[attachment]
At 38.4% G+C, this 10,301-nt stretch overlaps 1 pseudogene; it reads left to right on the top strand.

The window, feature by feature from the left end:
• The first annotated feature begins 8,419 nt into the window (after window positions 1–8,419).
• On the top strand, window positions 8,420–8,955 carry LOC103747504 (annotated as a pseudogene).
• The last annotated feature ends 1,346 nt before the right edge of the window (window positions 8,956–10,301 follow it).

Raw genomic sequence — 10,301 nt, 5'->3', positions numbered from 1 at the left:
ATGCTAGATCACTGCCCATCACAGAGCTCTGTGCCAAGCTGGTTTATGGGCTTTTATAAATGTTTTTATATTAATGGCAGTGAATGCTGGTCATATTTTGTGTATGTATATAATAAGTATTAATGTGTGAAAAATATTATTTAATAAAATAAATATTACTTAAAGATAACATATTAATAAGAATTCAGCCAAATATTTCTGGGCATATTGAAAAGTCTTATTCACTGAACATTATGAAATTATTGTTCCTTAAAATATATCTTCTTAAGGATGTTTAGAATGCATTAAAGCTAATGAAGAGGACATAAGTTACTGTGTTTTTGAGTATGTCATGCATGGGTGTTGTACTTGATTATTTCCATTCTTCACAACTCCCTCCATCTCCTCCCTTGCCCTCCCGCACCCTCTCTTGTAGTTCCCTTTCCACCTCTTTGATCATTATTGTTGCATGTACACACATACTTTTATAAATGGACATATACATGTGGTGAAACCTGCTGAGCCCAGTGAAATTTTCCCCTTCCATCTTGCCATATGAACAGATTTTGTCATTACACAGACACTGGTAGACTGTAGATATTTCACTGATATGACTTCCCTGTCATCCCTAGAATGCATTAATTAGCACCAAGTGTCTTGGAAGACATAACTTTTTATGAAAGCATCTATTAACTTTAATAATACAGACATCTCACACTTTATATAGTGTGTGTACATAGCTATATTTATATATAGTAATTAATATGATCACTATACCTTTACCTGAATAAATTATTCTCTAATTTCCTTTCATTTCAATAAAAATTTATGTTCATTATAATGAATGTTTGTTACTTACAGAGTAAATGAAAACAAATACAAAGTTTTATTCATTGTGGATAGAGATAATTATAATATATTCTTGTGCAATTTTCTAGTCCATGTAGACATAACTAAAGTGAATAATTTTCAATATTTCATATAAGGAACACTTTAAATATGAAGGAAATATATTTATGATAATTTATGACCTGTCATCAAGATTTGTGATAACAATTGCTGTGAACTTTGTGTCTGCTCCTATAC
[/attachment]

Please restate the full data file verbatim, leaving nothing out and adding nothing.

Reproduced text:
At 38.4% G+C, this 10,301-nt stretch overlaps 1 pseudogene; it reads left to right on the top strand.

The window, feature by feature from the left end:
• The first annotated feature begins 8,419 nt into the window (after window positions 1–8,419).
• On the top strand, window positions 8,420–8,955 carry LOC103747504 (annotated as a pseudogene).
• The last annotated feature ends 1,346 nt before the right edge of the window (window positions 8,956–10,301 follow it).

Raw genomic sequence — 10,301 nt, 5'->3', positions numbered from 1 at the left:
ATGCTAGATCACTGCCCATCACAGAGCTCTGTGCCAAGCTGGTTTATGGGCTTTTATAAATGTTTTTATATTAATGGCAGTGAATGCTGGTCATATTTTGTGTATGTATATAATAAGTATTAATGTGTGAAAAATATTATTTAATAAAATAAATATTACTTAAAGATAACATATTAATAAGAATTCAGCCAAATATTTCTGGGCATATTGAAAAGTCTTATTCACTGAACATTATGAAATTATTGTTCCTTAAAATATATCTTCTTAAGGATGTTTAGAATGCATTAAAGCTAATGAAGAGGACATAAGTTACTGTGTTTTTGAGTATGTCATGCATGGGTGTTGTACTTGATTATTTCCATTCTTCACAACTCCCTCCATCTCCTCCCTTGCCCTCCCGCACCCTCTCTTGTAGTTCCCTTTCCACCTCTTTGATCATTATTGTTGCATGTACACACATACTTTTATAAATGGACATATACATGTGGTGAAACCTGCTGAGCCCAGTGAAATTTTCCCCTTCCATCTTGCCATATGAACAGATTTTGTCATTACACAGACACTGGTAGACTGTAGATATTTCACTGATATGACTTCCCTGTCATCCCTAGAATGCATTAATTAGCACCAAGTGTCTTGGAAGACATAACTTTTTATGAAAGCATCTATTAACTTTAATAATACAGACATCTCACACTTTATATAGTGTGTGTACATAGCTATATTTATATATAGTAATTAATATGATCACTATACCTTTACCTGAATAAATTATTCTCTAATTTCCTTTCATTTCAATAAAAATTTATGTTCATTATAATGAATGTTTGTTACTTACAGAGTAAATGAAAACAAATACAAAGTTTTATTCATTGTGGATAGAGATAATTATAATATATTCTTGTGCAATTTTCTAGTCCATGTAGACATAACTAAAGTGAATAATTTTCAATATTTCATATAAGGAACACTTTAAATATGAAGGAAATATATTTATGATAATTTATGACCTGTCATCAAGATTTGTGATAACAATTGCTGTGAACTTTGTGTCTGCTCCTATAC